David Plouffe, pictured onstage, tells Seattleites about the benefits of driving with Uber a week before a controversial City Hall vote that would allow Uber drivers union representation.
David Plouffe, pictured onstage, tells Seattleites about the benefits of driving with Uber a week before a controversial City Hall vote that would allow Uber drivers union representation. SB

When Uber’s chief advisor (and former Obama aide) David Plouffe spoke to a crowd at the Impact Hub Seattle in Pioneer Square this morning about the “Future of Work,” he sold a vision of the ride-sharing service as a supplementary income for workers facing wage stagnation.

Sponsored
Justice is on the ballot in November
Vote Carolyn Ladd by November 3rd for a more progressive justice system

He shared a lot of statistics—for example, that 10 percent of Uber drivers were most recently unemployed, that the fastest-growing Uber driver demographics are stay-at-home parents and retirees, and that drivers are increasingly just looking to make extra money on top of an existing income.

Plouffe’s appearance comes just ahead of a city council vote, on December 14, to allow Uber drivers to unionize. Drivers have complained that they live in fear of being deactivated at any time, often invest a lot of upfront costs, and don’t make as much money as the company promises them.

At this morning’s event, Plouffe called their unionization effort “puzzling,” “flatly illegal,” and said it “doesn’t make a lot of sense.”

When an audience member asked Plouffe for the data showing that full-time drivers are making a living wage, he wouldn't share any specifics. He said that a person could make more money driving a black car in Manhattan than driving in Des Moines. "But generally this is a very good income," Plouffe said. "I think when you talk to our drivers, and again most of our drivers don't come from the driving industry, they're comparing it to other options in the retail industry and the restaurant industry, they say two things: They say it's a very good amount of money, in many cases better, and they control the terms of their wages in terms of the schedule."

Later, Plouffe continued: "When we talk to our drivers, they basically say: I've been looking for this my whole life. I just, I've been stuck, and I just couldn't work additionally because then I'd never see my children. It just didn't work for me."

Later, I asked Plouffe why, when tech companies are increasingly making their employment data more transparent, Uber isn’t doing so in Seattle. Why should we trust his word that full-time drivers feel that their work is both well-paid and flexible? He gave me a long-winded non-answer:

DP: I think first of all, I think, those of you who have used the platform, obviously, like any experience, you’re going to talk to drivers and then you’re going have the riders’ stories, but for the most part you get people who are quite satisfied where this has been a big difference in their life.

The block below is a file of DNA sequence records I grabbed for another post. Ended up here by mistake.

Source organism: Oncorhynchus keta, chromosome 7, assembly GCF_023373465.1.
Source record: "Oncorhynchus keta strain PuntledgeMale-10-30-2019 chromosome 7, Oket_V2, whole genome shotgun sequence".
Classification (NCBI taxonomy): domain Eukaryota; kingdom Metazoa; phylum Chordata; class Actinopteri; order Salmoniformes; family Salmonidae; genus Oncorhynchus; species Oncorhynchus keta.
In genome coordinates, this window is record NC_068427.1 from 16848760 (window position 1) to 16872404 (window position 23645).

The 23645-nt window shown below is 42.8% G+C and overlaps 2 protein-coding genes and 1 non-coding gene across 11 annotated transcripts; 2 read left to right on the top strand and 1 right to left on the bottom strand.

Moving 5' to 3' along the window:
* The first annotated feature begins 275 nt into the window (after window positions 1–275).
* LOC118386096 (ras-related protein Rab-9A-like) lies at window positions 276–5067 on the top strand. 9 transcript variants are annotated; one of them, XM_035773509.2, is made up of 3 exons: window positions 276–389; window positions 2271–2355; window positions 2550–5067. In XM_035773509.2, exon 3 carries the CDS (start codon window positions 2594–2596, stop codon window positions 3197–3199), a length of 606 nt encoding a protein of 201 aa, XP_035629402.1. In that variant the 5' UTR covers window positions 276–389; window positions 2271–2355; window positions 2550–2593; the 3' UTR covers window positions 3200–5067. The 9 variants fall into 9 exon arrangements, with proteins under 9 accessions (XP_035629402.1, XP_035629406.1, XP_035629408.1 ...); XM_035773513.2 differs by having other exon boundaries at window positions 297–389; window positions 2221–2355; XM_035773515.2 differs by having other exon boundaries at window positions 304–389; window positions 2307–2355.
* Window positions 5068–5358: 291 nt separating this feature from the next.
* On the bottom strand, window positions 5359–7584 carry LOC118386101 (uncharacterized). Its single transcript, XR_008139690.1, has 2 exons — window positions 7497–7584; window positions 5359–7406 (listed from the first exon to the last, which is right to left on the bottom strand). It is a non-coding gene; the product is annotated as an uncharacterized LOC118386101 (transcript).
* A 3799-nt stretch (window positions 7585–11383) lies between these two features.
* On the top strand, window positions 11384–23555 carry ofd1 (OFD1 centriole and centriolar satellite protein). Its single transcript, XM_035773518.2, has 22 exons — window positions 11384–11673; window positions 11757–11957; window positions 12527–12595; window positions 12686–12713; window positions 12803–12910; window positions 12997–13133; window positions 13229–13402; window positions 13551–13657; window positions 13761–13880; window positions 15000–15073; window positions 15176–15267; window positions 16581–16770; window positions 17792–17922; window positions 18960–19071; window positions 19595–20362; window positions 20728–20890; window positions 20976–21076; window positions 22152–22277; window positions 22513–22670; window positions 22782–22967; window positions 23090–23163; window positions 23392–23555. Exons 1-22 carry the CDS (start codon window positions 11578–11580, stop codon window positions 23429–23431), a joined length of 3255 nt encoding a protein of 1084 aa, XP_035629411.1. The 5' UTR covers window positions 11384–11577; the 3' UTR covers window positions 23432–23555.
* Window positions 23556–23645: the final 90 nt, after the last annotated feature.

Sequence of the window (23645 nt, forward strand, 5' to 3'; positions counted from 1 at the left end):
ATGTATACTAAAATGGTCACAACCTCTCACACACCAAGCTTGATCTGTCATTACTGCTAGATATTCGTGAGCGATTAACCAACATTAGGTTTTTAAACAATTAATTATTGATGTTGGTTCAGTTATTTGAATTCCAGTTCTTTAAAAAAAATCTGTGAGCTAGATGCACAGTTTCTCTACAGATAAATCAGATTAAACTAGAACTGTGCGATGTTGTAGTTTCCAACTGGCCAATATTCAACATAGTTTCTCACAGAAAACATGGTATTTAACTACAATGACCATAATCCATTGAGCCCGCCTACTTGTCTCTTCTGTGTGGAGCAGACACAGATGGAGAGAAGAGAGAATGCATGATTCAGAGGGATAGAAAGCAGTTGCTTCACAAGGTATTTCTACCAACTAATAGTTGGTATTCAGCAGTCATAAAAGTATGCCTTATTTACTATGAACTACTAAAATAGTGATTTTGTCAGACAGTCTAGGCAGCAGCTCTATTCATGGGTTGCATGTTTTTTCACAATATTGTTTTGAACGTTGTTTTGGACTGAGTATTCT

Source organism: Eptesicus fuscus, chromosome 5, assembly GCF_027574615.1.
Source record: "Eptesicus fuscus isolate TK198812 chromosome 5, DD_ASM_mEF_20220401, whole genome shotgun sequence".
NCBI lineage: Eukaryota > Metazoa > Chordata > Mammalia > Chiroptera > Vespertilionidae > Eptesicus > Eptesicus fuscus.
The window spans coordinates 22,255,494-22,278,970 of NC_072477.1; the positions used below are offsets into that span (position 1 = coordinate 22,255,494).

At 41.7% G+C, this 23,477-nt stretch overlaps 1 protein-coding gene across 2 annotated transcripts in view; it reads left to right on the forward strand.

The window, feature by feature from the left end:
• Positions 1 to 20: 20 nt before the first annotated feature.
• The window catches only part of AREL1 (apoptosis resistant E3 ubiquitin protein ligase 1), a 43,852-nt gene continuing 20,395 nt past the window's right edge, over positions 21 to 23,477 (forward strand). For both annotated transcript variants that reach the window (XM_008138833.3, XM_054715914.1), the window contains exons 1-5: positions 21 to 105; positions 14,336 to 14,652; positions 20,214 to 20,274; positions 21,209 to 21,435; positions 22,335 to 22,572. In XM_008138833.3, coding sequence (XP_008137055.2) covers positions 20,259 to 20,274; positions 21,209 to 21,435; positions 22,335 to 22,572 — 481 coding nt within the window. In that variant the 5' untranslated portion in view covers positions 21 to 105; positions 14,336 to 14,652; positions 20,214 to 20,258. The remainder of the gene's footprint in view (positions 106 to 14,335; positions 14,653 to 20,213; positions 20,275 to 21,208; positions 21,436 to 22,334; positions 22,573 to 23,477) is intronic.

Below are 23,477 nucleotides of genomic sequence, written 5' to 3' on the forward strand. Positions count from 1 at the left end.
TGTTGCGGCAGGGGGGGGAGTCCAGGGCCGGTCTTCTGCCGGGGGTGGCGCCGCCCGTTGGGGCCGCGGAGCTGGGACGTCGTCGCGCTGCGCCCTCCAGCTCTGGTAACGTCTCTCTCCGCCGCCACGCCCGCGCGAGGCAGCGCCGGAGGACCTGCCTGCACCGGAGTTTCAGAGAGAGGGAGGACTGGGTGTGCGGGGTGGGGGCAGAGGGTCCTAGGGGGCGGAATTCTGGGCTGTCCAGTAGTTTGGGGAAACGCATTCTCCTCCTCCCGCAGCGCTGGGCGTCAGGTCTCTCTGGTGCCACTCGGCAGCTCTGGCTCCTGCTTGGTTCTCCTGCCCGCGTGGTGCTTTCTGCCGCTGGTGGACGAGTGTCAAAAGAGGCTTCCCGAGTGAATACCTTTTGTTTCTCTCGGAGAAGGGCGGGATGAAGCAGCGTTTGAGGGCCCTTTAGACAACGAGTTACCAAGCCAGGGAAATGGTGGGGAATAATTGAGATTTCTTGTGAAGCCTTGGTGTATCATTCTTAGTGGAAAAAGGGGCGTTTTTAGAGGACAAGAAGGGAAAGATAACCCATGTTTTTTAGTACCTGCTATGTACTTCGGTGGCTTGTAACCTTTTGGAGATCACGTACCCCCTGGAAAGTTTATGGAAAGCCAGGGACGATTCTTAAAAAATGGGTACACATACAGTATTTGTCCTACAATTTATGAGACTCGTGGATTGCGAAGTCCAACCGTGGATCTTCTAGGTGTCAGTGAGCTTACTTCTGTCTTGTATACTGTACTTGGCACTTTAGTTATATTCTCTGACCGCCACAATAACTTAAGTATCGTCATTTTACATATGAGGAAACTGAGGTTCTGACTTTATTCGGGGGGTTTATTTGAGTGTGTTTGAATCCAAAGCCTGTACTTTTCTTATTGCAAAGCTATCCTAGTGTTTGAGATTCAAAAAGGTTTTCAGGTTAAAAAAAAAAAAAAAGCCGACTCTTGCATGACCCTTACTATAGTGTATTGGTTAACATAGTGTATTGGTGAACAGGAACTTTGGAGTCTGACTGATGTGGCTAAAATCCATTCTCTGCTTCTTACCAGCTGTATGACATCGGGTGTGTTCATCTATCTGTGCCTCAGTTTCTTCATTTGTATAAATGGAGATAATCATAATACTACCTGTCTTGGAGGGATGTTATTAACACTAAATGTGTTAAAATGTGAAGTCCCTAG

We have released data. We’ve had some economic studies done with some outside economists. We will continue to do that. We understand that there’s a lot of interest. I think when we put out our first data on our drivers—this was about 11 months ago—it was really something that was chewed over all over the world by economists because it’s interesting. It’s like who is driving on the platform and why are they doing it? And what else do they do in their life? So, we understand that this is an important debate, so we’re continuing to release more data. We’re still a young company. We make mistakes. But we’re trying to learn from them. ...

But, you know, we’re gonna, you know, we will share as—we’re continuing to try and—we have an update on some economic data coming out in the near future for that reason. We know there’s a lot of interest in this.

And the truth is we learn a lot. We don’t ask a lot. As you know if you’ve signed up for Uber, you just provide your credit card or Pay Pal, your cell phone, your email. We don’t know a lot about our riders, even. And the drivers we know a little more because they have to do background checks, but, you know we don’t ask gender or nation—so we use survey research to ourselves learn about our drivers.

Support The Stranger

And we’ve learned a lot. One of the things that surprised me a lot when we did this: I mean, I knew that because I used Uber a lot before I joined the company but I still thought most of our drivers drove for a certain amount of money per week or month and there’s plenty that do. But it’s surprising how many say actually they drive more episodically, meaning I’m going on vacation so this is when I’m gonna drive now or I need to get a computer for my son or daughter who’s going to college. So, in some ways it’s more need based. It’s really interesting. And that’s important for us to understand.

So, there’s no doubt that there’s a lot of academic institutions and economists who are also gonna look at this. Not just with us but other platforms like it.

So there you have it. Uber has an update on some economic data coming out in the near future. Until then, Uber drivers are happy. Just take Uber's word for it.